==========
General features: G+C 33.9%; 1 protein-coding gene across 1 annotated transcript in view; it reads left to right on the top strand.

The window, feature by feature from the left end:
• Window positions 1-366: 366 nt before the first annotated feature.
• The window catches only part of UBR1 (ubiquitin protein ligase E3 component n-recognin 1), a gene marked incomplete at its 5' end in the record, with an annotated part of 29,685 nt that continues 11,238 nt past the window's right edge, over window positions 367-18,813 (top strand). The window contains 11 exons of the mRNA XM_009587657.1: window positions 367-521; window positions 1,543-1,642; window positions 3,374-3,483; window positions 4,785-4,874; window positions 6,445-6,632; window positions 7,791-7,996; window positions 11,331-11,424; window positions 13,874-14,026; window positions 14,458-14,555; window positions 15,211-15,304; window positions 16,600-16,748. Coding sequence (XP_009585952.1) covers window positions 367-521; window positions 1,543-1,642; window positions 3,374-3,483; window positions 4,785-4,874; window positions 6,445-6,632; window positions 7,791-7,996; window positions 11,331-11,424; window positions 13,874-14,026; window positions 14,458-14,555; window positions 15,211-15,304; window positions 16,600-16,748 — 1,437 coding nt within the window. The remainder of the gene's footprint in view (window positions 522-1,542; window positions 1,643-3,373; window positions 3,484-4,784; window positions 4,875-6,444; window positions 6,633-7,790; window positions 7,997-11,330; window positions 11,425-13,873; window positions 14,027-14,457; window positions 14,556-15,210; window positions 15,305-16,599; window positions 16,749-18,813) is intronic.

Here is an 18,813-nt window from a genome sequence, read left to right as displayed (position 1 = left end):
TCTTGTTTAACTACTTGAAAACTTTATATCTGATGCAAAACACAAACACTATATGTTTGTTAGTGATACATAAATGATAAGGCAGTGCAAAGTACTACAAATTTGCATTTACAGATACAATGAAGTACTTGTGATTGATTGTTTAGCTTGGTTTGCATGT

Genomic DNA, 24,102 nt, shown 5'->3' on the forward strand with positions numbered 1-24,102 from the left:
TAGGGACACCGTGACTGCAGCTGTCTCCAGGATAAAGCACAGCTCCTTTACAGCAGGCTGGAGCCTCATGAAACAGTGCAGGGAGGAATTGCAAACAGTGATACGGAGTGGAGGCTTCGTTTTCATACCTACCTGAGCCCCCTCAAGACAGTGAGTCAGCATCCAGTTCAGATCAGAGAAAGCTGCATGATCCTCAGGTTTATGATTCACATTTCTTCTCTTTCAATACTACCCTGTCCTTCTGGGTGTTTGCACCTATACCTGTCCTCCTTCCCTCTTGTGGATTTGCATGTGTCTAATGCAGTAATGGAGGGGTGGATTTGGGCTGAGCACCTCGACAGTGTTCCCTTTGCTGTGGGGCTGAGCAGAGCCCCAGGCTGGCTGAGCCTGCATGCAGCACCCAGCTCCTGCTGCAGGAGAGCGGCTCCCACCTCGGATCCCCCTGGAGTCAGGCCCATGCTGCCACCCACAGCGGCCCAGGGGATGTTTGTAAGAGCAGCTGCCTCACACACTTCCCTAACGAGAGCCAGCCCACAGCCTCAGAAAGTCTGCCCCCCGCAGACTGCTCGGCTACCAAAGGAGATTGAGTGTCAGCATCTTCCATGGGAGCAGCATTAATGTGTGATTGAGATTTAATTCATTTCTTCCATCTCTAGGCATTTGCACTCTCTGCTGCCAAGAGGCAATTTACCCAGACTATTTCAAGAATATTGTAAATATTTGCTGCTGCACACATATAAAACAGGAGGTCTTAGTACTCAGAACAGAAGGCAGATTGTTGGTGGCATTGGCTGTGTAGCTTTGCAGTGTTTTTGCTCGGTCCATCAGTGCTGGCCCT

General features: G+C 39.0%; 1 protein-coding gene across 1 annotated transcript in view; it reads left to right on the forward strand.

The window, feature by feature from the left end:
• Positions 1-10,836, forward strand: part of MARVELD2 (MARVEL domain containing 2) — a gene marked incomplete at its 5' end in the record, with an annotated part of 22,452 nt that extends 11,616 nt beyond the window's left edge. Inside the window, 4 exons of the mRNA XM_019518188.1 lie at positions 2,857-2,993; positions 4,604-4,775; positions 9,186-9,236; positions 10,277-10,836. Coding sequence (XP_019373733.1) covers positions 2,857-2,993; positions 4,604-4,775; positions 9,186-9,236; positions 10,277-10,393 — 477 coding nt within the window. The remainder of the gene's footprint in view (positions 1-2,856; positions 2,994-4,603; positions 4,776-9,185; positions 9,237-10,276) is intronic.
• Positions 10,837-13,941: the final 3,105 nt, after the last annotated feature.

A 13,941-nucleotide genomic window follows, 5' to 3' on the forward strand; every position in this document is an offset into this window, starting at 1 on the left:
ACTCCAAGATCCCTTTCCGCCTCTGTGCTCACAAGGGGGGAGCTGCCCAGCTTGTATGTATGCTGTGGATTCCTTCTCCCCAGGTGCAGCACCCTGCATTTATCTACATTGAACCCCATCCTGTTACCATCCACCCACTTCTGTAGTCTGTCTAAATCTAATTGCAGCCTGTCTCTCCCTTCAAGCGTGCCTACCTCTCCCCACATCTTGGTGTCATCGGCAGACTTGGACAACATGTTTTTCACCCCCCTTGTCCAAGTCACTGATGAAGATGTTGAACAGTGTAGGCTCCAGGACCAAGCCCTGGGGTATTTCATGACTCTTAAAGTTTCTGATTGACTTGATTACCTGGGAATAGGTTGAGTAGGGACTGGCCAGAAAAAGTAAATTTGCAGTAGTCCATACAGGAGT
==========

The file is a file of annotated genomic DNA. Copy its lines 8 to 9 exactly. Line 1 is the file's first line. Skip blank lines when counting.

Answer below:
TAGGGACACCGTGACTGCAGCTGTCTCCAGGATAAAGCACAGCTCCTTTACAGCAGGCTGGAGCCTCATGAAACAGTGCAGGGAGGAATTGCAAACAGTGATACGGAGTGGAGGCTTCGTTTTCATACCTACCTGAGCCCCCTCAAGACAGTGAGTCAGCATCCAGTTCAGATCAGAGAAAGCTGCATGATCCTCAGGTTTATGATTCACATTTCTTCTCTTTCAATACTACCCTGTCCTTCTGGGTGTTTGCACCTATACCTGTCCTCCTTCCCTCTTGTGGATTTGCATGTGTCTAATGCAGTAATGGAGGGGTGGATTTGGGCTGAGCACCTCGACAGTGTTCCCTTTGCTGTGGGGCTGAGCAGAGCCCCAGGCTGGCTGAGCCTGCATGCAGCACCCAGCTCCTGCTGCAGGAGAGCGGCTCCCACCTCGGATCCCCCTGGAGTCAGGCCCATGCTGCCACCCACAGCGGCCCAGGGGATGTTTGTAAGAGCAGCTGCCTCACACACTTCCCTAACGAGAGCCAGCCCACAGCCTCAGAAAGTCTGCCCCCCGCAGACTGCTCGGCTACCAAAGGAGATTGAGTGTCAGCATCTTCCATGGGAGCAGCATTAATGTGTGATTGAGATTTAATTCATTTCTTCCATCTCTAGGCATTTGCACTCTCTGCTGCCAAGAGGCAATTTACCCAGACTATTTCAAGAATATTGTAAATATTTGCTGCTGCACACATATAAAACAGGAGGTCTTAGTACTCAGAACAGAAGGCAGATTGTTGGTGGCATTGGCTGTGTAGCTTTGCAGTGTTTTTGCTCGGTCCATCAGTGCTGGCCCT

General features: G+C 39.0%; 1 protein-coding gene across 1 annotated transcript in view; it reads left to right on the forward strand.